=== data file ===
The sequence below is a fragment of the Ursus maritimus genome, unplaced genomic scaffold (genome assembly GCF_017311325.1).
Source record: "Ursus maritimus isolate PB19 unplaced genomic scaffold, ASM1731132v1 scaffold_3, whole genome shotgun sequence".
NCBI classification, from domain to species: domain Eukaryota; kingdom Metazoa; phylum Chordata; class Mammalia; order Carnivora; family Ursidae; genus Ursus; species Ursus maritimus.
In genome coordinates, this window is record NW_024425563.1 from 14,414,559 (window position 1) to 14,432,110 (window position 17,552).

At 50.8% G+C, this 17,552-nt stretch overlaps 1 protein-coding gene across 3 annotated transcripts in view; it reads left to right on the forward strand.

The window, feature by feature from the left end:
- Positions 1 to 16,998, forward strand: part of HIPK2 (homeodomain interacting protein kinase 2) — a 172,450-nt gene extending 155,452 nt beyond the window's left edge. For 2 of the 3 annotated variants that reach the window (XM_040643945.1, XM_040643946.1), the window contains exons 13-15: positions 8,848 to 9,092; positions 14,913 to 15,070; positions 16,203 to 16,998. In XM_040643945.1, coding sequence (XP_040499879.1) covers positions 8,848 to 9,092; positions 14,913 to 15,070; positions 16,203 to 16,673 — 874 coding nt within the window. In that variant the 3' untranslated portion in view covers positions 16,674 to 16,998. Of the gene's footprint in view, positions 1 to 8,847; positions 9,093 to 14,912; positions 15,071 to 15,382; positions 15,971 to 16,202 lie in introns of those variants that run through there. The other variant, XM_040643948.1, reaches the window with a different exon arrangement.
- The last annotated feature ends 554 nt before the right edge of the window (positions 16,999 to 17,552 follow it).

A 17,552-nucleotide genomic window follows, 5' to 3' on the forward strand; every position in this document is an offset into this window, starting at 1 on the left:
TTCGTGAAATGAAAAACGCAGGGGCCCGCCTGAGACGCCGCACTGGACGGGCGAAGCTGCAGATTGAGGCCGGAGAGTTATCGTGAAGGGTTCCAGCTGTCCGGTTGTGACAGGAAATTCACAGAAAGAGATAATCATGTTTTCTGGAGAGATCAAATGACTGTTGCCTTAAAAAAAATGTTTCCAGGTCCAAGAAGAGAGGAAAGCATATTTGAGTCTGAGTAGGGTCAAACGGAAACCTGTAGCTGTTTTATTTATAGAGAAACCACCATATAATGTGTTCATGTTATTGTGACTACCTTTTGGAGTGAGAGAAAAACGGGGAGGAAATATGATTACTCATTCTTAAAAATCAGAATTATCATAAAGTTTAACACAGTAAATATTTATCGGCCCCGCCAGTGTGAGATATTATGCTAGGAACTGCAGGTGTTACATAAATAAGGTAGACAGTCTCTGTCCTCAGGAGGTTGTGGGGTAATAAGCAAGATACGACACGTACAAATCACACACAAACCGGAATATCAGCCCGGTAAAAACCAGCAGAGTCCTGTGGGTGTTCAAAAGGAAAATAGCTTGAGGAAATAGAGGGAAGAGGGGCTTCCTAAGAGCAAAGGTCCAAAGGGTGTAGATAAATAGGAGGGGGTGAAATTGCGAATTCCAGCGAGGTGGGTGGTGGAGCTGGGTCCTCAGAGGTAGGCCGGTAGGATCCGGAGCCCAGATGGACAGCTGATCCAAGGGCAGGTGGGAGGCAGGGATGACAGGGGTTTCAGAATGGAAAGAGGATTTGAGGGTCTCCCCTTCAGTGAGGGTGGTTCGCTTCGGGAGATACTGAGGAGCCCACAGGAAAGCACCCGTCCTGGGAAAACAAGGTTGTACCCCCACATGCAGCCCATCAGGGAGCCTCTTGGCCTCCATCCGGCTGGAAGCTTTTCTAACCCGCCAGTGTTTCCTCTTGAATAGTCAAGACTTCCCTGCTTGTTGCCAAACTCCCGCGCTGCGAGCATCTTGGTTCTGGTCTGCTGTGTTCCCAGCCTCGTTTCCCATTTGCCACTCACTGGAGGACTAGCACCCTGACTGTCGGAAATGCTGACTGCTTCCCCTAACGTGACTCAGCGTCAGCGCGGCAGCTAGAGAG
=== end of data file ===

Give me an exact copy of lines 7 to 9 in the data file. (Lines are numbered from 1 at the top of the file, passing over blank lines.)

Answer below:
- Positions 1 to 16,998, forward strand: part of HIPK2 (homeodomain interacting protein kinase 2) — a 172,450-nt gene extending 155,452 nt beyond the window's left edge. For 2 of the 3 annotated variants that reach the window (XM_040643945.1, XM_040643946.1), the window contains exons 13-15: positions 8,848 to 9,092; positions 14,913 to 15,070; positions 16,203 to 16,998. In XM_040643945.1, coding sequence (XP_040499879.1) covers positions 8,848 to 9,092; positions 14,913 to 15,070; positions 16,203 to 16,673 — 874 coding nt within the window. In that variant the 3' untranslated portion in view covers positions 16,674 to 16,998. Of the gene's footprint in view, positions 1 to 8,847; positions 9,093 to 14,912; positions 15,071 to 15,382; positions 15,971 to 16,202 lie in introns of those variants that run through there. The other variant, XM_040643948.1, reaches the window with a different exon arrangement.
- The last annotated feature ends 554 nt before the right edge of the window (positions 16,999 to 17,552 follow it).

A 17,552-nucleotide genomic window follows, 5' to 3' on the forward strand; every position in this document is an offset into this window, starting at 1 on the left: